However, Bob Reynolds, CEO of Putnam Investments, speaking later that day, was decidedly cool to the prospects of ETFs. Although he prefaced his comments by saying that making any definitive decision in the current unsettled investment landscape is a mistake, Reynolds said that indexing leads to inefficient markets. Allowing that ETFs are a great trading vehicle, Reynolds noted that 80% of them underperform their benchmarks — some by 1,000 basis points. After noting that regulators are scrutinizing high-frequency trading, Reynolds — perhaps unsurprisingly — came down squarely in the active-management camp. “Skill,” he said “always gets paid.”
And despite their sideways growth of late, Roame declared reports of the death of hedge funds are decidedly premature. “[John] Bogle and 2/20 hedge funds are very much alive.”
Hamburger is cautiously optimistic about the future of alternatives.
“Don’t count them out. As time goes by, people will forget why they shied away from them in the first place,” he says.
The loser in these product wars, Roame said, returning to a favorite theme, is the mutual fund industry, which is being crushed between these two extremes.
4. Members only
Many returning attendees at the CEO Summit spoke of how they enjoyed interacting with their high-altitude colleagues.
“People let their guards down among their peers,” said Ryan Shanks, CEO of Finetooth Consulting LLC. “Roame delivers raw unfiltered content that these leaders [have the power] to take action on.”
On a social level, he said, “they let their guards down. They talk about family, kids, more personal things than at other conferences. It’s like a country club.”
5. Is SEC the new FINRA?
In his talk, Roame compared and contrasted the executives’ views on various topics as expressed at the last conference six months ago in San Francisco and the present one. One major shift concerns the ongoing SRO wars in the regulatory arena. Six months ago, most attendees believed that little-loved FINRA would become the fiduciary overseer of RIAs and B-Ds — an opinion widely shared in the RIA community. See: FINRA attacks Boston Consulting Group over SRO study. Now, they believe the SEC will assume that role.
Hamburger agrees that the regulatory winds have changed — due to a canny move on FINRA’s part. “They could have had it if they had made the push,” he says. Instead, it is biding its time until after the November presidential election. In the meantime, Hamburger says, the group has taken a number of initiatives to bring broker-dealers in line with the fiduciary standards of fee-based advisors — a move that may neutralize the need for the existence of a separate SRO.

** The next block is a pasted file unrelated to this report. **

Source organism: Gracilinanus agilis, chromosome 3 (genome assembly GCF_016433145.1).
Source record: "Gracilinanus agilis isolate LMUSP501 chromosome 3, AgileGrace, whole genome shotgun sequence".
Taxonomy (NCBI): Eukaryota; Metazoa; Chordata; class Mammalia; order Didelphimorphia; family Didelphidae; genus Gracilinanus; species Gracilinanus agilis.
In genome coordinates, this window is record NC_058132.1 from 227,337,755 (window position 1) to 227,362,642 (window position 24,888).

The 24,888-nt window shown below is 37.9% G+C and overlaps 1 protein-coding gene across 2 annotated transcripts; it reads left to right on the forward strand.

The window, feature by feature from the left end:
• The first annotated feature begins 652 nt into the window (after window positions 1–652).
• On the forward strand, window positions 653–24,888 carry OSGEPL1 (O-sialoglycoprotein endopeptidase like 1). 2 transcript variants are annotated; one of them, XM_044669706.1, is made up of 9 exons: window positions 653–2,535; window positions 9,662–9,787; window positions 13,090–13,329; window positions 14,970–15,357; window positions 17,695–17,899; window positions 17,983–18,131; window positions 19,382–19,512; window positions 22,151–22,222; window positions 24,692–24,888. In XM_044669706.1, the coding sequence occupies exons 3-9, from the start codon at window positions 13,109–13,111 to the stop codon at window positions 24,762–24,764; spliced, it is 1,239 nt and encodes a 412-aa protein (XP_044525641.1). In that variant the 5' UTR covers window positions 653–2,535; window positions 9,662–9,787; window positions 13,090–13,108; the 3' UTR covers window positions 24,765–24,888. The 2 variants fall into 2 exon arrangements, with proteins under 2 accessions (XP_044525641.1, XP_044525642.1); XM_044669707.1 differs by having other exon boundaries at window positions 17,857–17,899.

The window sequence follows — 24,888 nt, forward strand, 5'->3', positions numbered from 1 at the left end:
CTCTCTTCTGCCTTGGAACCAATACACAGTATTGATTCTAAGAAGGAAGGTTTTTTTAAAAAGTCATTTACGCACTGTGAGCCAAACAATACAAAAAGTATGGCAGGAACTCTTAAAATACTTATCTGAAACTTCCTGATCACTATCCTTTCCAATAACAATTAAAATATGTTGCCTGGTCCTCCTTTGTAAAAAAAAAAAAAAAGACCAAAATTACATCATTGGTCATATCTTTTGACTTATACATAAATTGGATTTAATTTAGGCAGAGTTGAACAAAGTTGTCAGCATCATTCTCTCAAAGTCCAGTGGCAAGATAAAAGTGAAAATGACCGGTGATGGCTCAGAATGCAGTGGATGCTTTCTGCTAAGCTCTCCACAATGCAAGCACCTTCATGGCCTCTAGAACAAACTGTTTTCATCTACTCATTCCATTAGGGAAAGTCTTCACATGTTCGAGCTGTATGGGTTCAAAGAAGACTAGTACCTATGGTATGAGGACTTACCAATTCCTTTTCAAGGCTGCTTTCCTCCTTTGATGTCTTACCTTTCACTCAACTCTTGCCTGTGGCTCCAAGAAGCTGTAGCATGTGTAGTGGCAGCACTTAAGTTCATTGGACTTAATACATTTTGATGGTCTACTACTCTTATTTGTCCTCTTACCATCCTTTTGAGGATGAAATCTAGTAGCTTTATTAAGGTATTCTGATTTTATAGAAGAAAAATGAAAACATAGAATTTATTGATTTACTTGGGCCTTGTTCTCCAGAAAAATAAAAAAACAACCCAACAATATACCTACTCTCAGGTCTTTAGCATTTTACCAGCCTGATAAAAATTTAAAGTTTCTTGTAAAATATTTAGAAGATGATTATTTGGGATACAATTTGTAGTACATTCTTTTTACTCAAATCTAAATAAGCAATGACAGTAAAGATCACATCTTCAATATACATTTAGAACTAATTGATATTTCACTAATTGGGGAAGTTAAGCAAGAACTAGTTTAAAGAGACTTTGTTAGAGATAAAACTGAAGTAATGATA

Or, as Roame put it: “B-Ds are becoming fiduciaries while everyone’s screaming about it.” See: Fearful that the SEC has been overworked, lobbied and bullied into a SIFMA stupor, fiduciary crowd launches 16-page missile.
6. Cain wasn’t able
In addition to comparing the attendees’ predictions of six months ago to the present, Roame also revisited his own prognostications — gamely owning up to his wrong calls.
Chief among them was his prophecy that pizza magnate Herman Cain would capture the nomination as Romney’s running mate.
“He had a dating problem,” Roame deadpanned.
Undeterred, he is sticking to his forecast that President Obama will drop Vice President Joe Biden from the No. 2 spot on the ticket, replacing him with Secretary of State Hillary Clinton.
Roame also believes that Obama will win reelection — as do the majority of executives canvassed by Tiburon. Six months ago in San Francisco, Roame had noted that a surprising number of the usually Republican-leaning cohort had self-identified as Democrats or independents. Now, presumably having shaken off the counterculture Bay Area vibe — that percentage has now righted itself.
7. Mass transit
Roame began his address with a shout out to Ric Edelman, who had just struck a conditional agreement to sell “his third business.”
“I wish I could sell one,” Roame exclaimed. See: Ric Edelman strikes a private-equity deal that subtracts $2 million in expenses — now let the after-bidding begin.
Edelman Financial Services, The Mutual Fund Store and Fisher Investments are the poster companies for the mass-marketing strategy that is enjoying great success employing country-wide seminars, advertising, and public relations to spread the word. That ties into another trend: the emphasis on marketing over sales as an engine of RIA success.
“The Edelman [model] is what works — what can be replicated,” says Roame.
8. Supporting independence
Roame lauded the emergence of aggregators who are attracting breakaway brokers. Leaders in the field include Ben Edwards and Co., Focus Financial Partners LLC and Sanctuary Wealth Services. He singled out HighTower Advisors LLC, whose financial advisors overwhelmingly hail from the wirehouse channel.
Roame cited outsourcing “of every flavor” as a dynamic and rapidly evolving tactical issue with customer relationship management software at its center. Even Tiburon is outsourcing, he said. Salesforce.com is also a good example of this trend — so good, in fact, that Tiburon is switching to it.
Envestnet (Roame sits on its board of directors), Genworth Financial Wealth Management and Fortigent LLC were among those singled out by Roame as thriving enterprises. See: With formerly hot TAMP category hitting a cold patch, Envestnet stays on a roll.
Roame announced at this point in his talk that he was joining the board of another TAMP, Loring Ward, stressing that he would be coming on in as a representative of investors
Mentioned in this article:
Tiburon Strategic Advisors
Top Executive: Charles Roame
Raymond James Financial Inc.
Top Executive: Bill Van Law
Dynasty Financial Partners
Consulting Firm, Specialized Breakaway Service, RIA Set-up Firm
Top Executive: Shirl Penney
Regulatory Attorney, Consulting Firm, Specialized Breakaway Service
Top Executive: Brian Hamburger
Data and ratings for RIAs
Top Executive: Ryan N. Shanks